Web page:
A real-life phoenix, &Beyond Phinda’s journey is a story we are most proud of. The relentless challenges faced and hard-earned victories won are poignantly documented in the emotive book The Return (1999). What started as an impossible dream went on to successfully become an important milestone in and microcosm of conservation history. Not only is Phinda now a flagship property, boasting six globally recognised and award winning luxury safari lodges, it is also a proven case study that is widely regarded as one of the world’s most ambitious and successful blueprints for international ecotourism.
Even back then, in 1999, the book refers to a group of “responsible men who wanted to make the world a better place”. Our vision remains unchanged to this day: we strive to Care for the Land, Wildlife and People through the delivery of extraordinary guest experiences. However, luxury lodges and wildlife hotspots aside, our mission is impossible without equal partnership with our neighbours, the local communities that surround our conservation areas and, at the heart of it all, our beloved guests, without whom none of this would be possible.
Every single thing, big or small, that we are able to do in order to leave our world a better place is only made possible by the fact that you choose to travel with us. For that, we are eternally grateful, and we look forward to welcoming you back, again and again.
Care of the Land
The land selected for &Beyond’s first game reserve was identified as key conservation land. Yet having endured almost a century dominated by pineapple, cattle and sisal farms, Phinda’s land had become severely overgrazed and degraded, and its naturally occurring wildlife had long since deserted the area.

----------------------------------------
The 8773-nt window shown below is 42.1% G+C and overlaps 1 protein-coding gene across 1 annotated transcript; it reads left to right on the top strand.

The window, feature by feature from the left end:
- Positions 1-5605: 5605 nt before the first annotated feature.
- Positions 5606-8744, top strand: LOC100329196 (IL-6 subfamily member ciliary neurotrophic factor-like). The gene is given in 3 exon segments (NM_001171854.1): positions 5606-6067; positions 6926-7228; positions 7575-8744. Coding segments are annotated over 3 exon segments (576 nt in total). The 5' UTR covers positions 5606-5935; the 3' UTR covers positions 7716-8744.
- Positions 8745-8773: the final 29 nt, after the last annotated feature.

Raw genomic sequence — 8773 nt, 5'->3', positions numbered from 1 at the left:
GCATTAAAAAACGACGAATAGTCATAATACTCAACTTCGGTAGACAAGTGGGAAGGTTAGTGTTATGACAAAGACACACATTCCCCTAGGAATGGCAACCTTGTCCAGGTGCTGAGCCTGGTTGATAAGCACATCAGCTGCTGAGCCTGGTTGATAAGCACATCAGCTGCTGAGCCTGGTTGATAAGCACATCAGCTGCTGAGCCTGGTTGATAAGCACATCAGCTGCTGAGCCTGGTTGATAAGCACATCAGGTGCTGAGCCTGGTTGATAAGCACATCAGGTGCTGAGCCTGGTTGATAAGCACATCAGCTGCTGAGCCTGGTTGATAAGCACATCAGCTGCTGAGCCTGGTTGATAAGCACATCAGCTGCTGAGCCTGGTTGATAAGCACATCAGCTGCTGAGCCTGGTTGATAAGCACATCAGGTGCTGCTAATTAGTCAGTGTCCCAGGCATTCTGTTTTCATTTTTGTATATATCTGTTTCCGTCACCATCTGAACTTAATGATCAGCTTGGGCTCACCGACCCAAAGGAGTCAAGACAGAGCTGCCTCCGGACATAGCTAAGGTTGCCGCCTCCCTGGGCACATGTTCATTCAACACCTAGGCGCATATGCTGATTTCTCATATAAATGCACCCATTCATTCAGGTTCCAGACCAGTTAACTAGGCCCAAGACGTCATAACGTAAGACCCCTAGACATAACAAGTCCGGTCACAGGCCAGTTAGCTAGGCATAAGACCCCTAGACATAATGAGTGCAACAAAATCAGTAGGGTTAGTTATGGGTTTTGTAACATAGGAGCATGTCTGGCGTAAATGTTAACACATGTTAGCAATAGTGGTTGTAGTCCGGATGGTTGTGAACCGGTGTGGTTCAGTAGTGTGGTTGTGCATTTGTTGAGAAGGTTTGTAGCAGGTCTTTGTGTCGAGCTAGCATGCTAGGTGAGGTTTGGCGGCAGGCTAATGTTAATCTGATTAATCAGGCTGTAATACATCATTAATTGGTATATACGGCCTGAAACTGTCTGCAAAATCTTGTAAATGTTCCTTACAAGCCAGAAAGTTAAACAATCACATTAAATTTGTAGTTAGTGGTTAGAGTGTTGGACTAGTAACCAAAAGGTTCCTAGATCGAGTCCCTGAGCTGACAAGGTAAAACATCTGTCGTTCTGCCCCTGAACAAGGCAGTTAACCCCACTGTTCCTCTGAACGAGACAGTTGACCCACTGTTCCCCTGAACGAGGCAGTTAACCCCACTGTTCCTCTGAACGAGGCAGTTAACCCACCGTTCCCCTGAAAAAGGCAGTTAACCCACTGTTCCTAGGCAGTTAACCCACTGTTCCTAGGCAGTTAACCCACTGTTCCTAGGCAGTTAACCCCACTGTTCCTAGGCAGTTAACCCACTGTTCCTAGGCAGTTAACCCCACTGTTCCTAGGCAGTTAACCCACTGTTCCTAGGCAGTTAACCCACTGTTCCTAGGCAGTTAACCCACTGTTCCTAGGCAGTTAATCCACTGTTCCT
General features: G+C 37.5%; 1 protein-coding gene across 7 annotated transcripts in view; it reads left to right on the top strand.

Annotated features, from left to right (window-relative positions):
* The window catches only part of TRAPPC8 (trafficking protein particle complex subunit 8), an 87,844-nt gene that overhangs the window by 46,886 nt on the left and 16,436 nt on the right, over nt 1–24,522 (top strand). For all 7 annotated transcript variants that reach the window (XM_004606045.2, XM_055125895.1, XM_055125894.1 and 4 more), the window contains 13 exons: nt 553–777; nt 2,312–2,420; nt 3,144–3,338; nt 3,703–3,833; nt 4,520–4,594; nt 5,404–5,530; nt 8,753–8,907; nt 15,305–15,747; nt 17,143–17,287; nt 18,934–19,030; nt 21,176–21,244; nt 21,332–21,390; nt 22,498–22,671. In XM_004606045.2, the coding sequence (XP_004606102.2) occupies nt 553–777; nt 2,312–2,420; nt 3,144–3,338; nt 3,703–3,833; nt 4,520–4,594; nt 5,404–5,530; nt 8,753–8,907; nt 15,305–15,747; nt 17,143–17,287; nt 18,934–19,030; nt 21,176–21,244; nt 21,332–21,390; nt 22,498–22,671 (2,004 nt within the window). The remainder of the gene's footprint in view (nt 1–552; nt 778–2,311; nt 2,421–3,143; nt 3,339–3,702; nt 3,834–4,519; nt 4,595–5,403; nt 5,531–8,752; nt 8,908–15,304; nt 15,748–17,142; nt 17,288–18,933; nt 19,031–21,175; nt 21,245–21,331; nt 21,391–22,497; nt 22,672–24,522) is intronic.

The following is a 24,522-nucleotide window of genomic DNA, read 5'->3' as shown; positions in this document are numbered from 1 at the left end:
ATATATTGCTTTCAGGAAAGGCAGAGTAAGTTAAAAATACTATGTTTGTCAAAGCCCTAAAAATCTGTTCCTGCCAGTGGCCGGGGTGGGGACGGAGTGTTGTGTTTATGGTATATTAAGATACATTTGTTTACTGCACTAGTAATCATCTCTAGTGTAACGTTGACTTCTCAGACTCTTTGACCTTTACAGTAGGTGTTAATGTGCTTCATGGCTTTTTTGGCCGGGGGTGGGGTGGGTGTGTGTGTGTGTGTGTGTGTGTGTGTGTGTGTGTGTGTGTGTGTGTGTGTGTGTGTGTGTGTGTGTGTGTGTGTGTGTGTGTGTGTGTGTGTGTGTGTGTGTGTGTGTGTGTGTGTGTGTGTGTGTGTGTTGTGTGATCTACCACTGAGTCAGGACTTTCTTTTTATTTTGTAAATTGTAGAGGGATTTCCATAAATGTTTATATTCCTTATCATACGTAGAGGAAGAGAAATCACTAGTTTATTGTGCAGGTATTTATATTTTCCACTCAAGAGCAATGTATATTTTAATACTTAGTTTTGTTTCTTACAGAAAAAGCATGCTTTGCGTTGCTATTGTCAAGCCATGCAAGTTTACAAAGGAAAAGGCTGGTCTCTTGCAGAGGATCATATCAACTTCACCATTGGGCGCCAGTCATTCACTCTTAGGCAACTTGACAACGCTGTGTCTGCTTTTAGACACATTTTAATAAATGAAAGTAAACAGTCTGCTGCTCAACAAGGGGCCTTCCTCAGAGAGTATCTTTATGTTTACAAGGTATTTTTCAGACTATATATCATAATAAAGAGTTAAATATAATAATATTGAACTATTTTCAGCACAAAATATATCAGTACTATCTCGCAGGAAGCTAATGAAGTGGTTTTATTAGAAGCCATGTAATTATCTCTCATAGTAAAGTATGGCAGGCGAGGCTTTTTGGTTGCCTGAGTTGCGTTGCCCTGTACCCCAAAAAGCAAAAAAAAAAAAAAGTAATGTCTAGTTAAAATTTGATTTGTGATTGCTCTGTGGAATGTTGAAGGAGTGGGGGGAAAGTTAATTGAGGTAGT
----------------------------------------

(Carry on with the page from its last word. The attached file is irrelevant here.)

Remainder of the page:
With a strong conviction that this derelict land could be beautifully restored to its original splendour, it was purchased by our founders and the rest of its journey has now become conservation history. Overcoming the initial hurdles was paramount: to rehabilitate the mistreated wasteland to its natural vigour; to return the long forgotten wildlife that once roamed the area as nature intended; and, of course, to build luxury lodges that would entice wanderlust travellers from around the world, without whom our impact model would not be viable.
Care of the Wildlife
Reintroducing wildlife is not without its challenges, and no one knows this better than &Beyond Group Conservation Manager Les Carlisle. Les’ now almost 30-year career with &Beyond bears an endless string of worthy accolades and laudable victories, not to mention an impressive list of conservation firsts, many of which were accomplished during his time at &Beyond.